total number of rules in the rule base. P(.) denotes the probability.

IV. An Assessment of a Tanker Steaming Speed under Uncertainty

Step 1. Model Development


Uncertain conditions such as the financial crisis, economic recession and the increase of
bunker fuel prices has had a high impact on the shipping industry. Therefore, in order to minimize
the cost of the vessels, a model has been developed using a Bayesian network method (Section 3.2)
incorporating a Hugin software tool. In addition, a bottom-up approach has been introduced in
designing the model. The bottom-up approach can be defined as an approach that begins with
details and works up to the highest conceptual level (Abdul Rahman et al. 2012). For example, the
node Economy (Ec) is influencing the nodes Global Factor (GF) and Ship Value (SV)
(figure 1). In this study, there are seven root nodes (parameters) that have been identified from the
literature described in Section 2 namely 1) Operational Cost (OC), 2) Voyage Cost (VC), 3)
Bunker Prices (BP), 4) Emissions (Em), 5) Economy (Ec), 6) Ship Demand (SD) and 7)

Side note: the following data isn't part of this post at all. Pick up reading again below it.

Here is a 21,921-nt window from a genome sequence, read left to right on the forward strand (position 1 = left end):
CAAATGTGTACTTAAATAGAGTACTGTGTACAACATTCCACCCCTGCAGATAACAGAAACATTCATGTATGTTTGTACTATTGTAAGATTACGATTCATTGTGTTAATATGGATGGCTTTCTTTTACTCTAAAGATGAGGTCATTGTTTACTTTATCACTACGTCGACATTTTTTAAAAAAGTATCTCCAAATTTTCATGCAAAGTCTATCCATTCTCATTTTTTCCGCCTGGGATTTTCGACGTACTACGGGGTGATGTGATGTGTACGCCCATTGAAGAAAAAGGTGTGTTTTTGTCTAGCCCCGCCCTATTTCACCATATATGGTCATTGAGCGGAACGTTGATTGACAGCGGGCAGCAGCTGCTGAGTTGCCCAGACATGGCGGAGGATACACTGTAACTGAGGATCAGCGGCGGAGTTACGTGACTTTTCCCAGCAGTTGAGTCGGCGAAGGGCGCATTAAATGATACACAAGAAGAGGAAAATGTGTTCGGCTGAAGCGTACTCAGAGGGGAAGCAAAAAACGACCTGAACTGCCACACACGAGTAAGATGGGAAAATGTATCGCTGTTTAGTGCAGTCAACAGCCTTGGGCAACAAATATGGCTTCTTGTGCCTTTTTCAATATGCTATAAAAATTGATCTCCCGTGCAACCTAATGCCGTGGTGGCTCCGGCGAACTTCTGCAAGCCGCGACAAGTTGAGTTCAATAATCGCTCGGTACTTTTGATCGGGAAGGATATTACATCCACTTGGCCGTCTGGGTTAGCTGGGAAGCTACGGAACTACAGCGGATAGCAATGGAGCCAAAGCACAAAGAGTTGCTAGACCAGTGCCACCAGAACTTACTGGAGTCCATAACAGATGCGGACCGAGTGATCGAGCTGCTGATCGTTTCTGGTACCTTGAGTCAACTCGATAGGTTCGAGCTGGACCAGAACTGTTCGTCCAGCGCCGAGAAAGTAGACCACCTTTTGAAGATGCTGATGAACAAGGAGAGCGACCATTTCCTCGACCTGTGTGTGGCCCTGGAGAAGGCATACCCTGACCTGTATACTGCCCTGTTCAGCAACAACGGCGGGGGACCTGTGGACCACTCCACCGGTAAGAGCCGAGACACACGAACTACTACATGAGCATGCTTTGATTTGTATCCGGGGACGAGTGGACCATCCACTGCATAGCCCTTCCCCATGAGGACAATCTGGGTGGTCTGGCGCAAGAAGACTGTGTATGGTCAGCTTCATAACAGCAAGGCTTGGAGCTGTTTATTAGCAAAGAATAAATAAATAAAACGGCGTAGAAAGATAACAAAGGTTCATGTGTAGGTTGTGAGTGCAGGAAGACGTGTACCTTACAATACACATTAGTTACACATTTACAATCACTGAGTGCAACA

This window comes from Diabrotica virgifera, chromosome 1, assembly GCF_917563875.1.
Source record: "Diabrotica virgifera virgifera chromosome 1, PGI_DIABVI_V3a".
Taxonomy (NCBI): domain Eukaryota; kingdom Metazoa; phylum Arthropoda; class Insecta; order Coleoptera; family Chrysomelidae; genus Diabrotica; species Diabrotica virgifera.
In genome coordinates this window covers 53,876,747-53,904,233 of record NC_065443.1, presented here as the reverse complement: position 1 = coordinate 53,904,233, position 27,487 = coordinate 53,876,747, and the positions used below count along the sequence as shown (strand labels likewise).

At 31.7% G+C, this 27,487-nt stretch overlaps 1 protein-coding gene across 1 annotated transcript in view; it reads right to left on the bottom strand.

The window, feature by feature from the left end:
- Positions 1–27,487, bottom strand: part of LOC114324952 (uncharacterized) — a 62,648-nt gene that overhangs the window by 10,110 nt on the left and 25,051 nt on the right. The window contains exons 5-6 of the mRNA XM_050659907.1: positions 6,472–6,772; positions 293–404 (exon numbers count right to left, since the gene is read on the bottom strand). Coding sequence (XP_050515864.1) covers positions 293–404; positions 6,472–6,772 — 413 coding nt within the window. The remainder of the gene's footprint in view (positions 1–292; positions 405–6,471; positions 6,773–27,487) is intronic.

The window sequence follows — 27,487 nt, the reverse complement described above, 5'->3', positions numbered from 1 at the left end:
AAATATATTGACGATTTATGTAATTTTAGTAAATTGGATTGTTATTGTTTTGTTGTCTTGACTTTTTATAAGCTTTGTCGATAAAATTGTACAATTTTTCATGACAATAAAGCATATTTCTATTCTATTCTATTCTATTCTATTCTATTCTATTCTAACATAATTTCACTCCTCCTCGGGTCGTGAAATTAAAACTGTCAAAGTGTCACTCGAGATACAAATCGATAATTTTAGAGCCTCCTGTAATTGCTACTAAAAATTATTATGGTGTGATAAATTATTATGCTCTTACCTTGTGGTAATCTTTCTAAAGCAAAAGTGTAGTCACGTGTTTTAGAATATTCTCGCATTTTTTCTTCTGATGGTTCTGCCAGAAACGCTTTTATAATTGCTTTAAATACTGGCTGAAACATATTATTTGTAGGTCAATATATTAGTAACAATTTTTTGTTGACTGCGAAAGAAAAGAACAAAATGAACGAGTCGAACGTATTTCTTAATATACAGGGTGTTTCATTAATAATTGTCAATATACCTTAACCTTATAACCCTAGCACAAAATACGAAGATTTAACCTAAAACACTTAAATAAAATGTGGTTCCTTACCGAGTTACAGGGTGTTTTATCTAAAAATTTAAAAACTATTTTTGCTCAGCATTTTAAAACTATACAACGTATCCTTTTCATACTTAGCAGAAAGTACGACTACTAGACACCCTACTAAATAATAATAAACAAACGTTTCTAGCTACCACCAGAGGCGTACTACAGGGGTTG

Ship Supply (SS). The definition of root node is the node which has no parent. Furthermore, all
the nodes except the goal node Vessel Speed (VS) have been grouped into three groups of
nodes, namely 1) Cost Factor (CF), 2) Global Factor (GF) and 3) Vessel Factor (VF). The
purpose of grouping all the nodes except the node VS is to simplify the calculation process
without missing the input values and the goal of the model. Each node in the proposed model has

27
N.S.F
F. ABDUL RAHM
MAN, HANAFIAAH, AHMAD NA AJIB, ABDUL HA HALIM / Selectingg Tanker Steamiing Speeds undeer
Uncertaainty: A Rule-Baased Bayesian Reeasoning Approach

a minnimum of two
o states and a maximum oof four states. Each state hhas its specificc meaning. For
F
exampple, the samee meaning of the states high and low
w for the noode BP havve been referrred
to thee paper writtten by Abduul Rahman ett al. (2012). Finally, the proposed m
model has been
orating 14 noodes with thee purpose of assisting shippping compaanies to makee a
developed, incorpo
decisiion in selectin
ng the approppriate vessel sspeed. The prroposed modeel can be appllied in differeent
situations concerniing routes, tannkers sizes aand vessel chaaracteristics. The output m